Don Kitch is a reputable and talented driver. Yet, he also has an incredible story, one that millions have come to love.
Learning to Drive a Car
After some instruction in the classroom our group headed out to the track for driving exercises. This is the section of the day that every teenager should be taking before receiving their license. Personally, my school’s football coach taught me how to drive around the school parking lot and the neighboring residential roads. My first encounter of losing control of my car was in extreme weather conditions not too long after that.
These driving exercises not only tell you what your car is capable of, but how to utilize and recognize the systems built within it to keep you safe and in control. Truthfully, I was a bit of a nervous wreck heading out onto that track to the first exercise. Driving a sports car, especially one I didn’t own, was new and scary for me, but purposefully losing control of it was something that was far out of my comfort zone.
The first exercise I took slowly and cautiously, which was quite the opposite of the goal. The instructors were encouraging, and kind. They gave me the space to become comfortable with the vehicle, and time to gain confidence behind the wheel.
However, it was the second course exercise where something switched inside of me and it hasn’t yet switched back. The second course had us going fast, losing control, and asking the car to do something that it can’t necessarily do. Again, the first time through I didn’t get fast enough, and hit the brake too early.
The instructors yet again were firm and supportive. Then it happened… I lost control and I was okay. I watched as the instructors literally jumped for joy and began screaming in excitement. From then on, I was hooked.
I was used to being overly safe and cautious while behind the wheel. Yet, I now realize although I was safe and cautious I was also ignorant and avoidant. I had very little knowledge about what my car was capable of, so I avoided putting myself in dangerous situations. However, this is a recipe for disaster.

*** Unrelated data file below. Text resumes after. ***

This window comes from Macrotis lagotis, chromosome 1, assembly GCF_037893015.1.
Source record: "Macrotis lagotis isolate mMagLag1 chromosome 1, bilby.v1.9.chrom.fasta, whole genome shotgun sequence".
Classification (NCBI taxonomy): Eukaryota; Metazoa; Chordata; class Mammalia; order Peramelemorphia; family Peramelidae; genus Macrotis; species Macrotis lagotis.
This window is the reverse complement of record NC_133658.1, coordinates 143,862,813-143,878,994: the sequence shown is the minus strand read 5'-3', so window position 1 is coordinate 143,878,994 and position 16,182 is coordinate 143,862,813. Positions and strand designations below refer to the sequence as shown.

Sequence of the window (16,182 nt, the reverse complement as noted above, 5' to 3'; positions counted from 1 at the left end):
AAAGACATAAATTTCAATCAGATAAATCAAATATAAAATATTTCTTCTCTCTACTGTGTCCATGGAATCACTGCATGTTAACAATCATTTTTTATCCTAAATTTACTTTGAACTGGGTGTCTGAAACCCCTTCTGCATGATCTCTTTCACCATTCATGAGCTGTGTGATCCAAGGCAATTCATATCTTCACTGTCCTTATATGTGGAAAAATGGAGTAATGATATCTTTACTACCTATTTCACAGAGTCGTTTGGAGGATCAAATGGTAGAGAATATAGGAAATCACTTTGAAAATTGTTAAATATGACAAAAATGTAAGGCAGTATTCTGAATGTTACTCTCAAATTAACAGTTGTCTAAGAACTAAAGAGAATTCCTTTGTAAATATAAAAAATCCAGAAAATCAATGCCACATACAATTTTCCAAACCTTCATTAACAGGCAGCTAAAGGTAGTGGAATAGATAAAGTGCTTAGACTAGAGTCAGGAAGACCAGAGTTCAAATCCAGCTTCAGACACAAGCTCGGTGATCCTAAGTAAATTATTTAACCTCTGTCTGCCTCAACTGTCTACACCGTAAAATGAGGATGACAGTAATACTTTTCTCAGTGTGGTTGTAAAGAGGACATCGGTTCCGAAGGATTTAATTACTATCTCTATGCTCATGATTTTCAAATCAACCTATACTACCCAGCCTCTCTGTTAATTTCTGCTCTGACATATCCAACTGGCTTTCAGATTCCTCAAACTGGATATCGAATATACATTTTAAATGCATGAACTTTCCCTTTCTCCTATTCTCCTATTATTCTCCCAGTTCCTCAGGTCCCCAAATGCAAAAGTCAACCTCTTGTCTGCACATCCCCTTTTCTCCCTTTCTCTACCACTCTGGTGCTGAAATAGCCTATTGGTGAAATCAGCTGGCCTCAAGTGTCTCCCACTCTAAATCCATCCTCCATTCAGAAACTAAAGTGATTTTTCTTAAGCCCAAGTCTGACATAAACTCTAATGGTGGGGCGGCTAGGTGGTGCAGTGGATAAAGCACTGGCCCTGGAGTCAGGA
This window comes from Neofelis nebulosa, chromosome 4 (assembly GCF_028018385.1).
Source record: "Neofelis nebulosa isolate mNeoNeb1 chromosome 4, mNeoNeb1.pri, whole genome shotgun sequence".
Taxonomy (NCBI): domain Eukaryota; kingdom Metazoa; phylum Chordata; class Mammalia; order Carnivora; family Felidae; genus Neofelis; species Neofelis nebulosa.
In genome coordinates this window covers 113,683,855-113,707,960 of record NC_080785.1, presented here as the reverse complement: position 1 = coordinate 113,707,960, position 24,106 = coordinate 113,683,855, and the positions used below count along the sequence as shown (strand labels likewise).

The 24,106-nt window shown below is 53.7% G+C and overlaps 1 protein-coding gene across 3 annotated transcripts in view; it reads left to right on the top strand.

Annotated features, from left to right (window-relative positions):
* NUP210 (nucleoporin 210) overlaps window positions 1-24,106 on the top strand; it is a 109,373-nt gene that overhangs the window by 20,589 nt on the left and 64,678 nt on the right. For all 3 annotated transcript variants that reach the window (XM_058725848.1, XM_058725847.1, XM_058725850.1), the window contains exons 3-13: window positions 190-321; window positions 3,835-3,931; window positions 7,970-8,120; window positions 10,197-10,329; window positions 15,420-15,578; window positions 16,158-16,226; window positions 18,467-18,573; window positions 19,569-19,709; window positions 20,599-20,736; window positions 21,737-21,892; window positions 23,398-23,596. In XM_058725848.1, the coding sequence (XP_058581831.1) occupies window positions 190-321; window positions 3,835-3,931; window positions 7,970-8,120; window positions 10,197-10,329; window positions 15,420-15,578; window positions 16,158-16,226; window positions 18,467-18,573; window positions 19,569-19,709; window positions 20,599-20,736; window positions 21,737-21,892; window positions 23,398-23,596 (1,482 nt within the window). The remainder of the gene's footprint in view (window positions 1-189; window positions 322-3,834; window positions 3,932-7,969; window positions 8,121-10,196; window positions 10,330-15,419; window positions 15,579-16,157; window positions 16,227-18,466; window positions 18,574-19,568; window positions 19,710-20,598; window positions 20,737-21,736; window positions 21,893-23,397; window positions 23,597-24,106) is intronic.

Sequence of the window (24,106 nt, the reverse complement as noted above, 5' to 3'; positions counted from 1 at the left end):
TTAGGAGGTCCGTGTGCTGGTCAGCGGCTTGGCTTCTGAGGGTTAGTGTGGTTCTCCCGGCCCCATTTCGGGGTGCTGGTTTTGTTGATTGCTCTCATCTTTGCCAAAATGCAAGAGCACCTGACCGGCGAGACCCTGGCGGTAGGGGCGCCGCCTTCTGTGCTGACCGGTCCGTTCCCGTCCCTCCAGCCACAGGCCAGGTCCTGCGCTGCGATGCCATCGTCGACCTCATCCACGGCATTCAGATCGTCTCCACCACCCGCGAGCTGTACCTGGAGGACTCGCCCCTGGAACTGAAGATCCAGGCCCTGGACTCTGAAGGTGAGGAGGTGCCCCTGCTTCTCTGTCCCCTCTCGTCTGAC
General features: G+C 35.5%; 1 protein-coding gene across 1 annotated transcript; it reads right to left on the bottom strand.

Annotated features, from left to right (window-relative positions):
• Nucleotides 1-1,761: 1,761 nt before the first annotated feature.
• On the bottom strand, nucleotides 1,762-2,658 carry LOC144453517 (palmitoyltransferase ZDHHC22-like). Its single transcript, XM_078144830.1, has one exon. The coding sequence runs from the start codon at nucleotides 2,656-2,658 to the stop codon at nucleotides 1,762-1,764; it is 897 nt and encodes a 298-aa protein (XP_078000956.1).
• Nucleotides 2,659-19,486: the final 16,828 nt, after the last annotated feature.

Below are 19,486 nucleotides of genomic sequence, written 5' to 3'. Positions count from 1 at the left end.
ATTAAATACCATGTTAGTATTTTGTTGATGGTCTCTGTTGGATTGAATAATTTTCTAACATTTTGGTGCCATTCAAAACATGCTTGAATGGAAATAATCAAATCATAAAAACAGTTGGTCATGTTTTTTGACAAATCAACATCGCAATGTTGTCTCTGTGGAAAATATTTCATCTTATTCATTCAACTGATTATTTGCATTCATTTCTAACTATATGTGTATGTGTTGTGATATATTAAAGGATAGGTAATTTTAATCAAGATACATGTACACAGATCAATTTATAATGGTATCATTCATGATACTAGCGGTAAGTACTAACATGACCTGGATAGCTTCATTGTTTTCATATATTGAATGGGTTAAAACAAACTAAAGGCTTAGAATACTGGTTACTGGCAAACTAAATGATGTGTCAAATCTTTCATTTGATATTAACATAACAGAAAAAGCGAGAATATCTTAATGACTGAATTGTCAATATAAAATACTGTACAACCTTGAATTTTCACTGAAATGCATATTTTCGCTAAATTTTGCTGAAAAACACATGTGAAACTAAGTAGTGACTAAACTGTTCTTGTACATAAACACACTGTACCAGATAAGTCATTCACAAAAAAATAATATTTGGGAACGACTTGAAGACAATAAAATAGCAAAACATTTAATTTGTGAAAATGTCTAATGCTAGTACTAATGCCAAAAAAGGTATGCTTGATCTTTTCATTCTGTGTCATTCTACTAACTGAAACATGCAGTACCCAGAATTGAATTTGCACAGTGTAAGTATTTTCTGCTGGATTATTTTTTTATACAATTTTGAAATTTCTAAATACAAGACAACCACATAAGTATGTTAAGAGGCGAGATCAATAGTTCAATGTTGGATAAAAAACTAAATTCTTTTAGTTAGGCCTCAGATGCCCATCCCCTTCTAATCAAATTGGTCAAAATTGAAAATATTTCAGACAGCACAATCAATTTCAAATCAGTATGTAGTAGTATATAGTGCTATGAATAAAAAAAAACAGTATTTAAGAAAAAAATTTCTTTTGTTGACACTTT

The first time I encountered swerving, slamming on my brakes, fishtailing, or driving off the road were in emergencies. I had no idea how to react or what to do. But at ProFormance Racing School they put you in those emergency situations in a safe environment and give you the knowledge and encouragement to overcome them.
By the end of the driving exercises I was confident, and exhilarated.
When we came back in, I noticed a bunch of new vehicles parked and many new faces outside of the classroom. These visitors most definitely looked like they knew what they were doing. They had custom gear, beautiful vehicles, and a confidence about them that I mostly definitely did not have at arrival.
These people were the intermediate drivers. Some drivers compete, others are working towards licenses, and many race recreationally. All of them were kind to us newbies and it was quite fun watching them hit the track during lunch hour.
It is like looking at your future after you have already begun to realize you may want to stay a bit longer than just one class. Maybe in a few weeks, you will be racing with them.
Learning about the track in the classroom was eye opening. The mental work and visual concentration that goes into racing is astonishing. I admit, I thought we would be talking about driving in big circles, but that was so far from reality.
After getting briefed in the classroom, you get back out into your cars, this time around you are a passenger. Shannon, my instructor, drove around the race track explaining what she was looking at, why she was driving the way she was, and how to navigate the track. After a few laps, it’s time to switch.
The first few times around the track, we are instructed to take it slow. Although I must say 30 mph felt like 50 mph while simultaneously learning to navigate the twists and turns of the track.
Picking Up Speed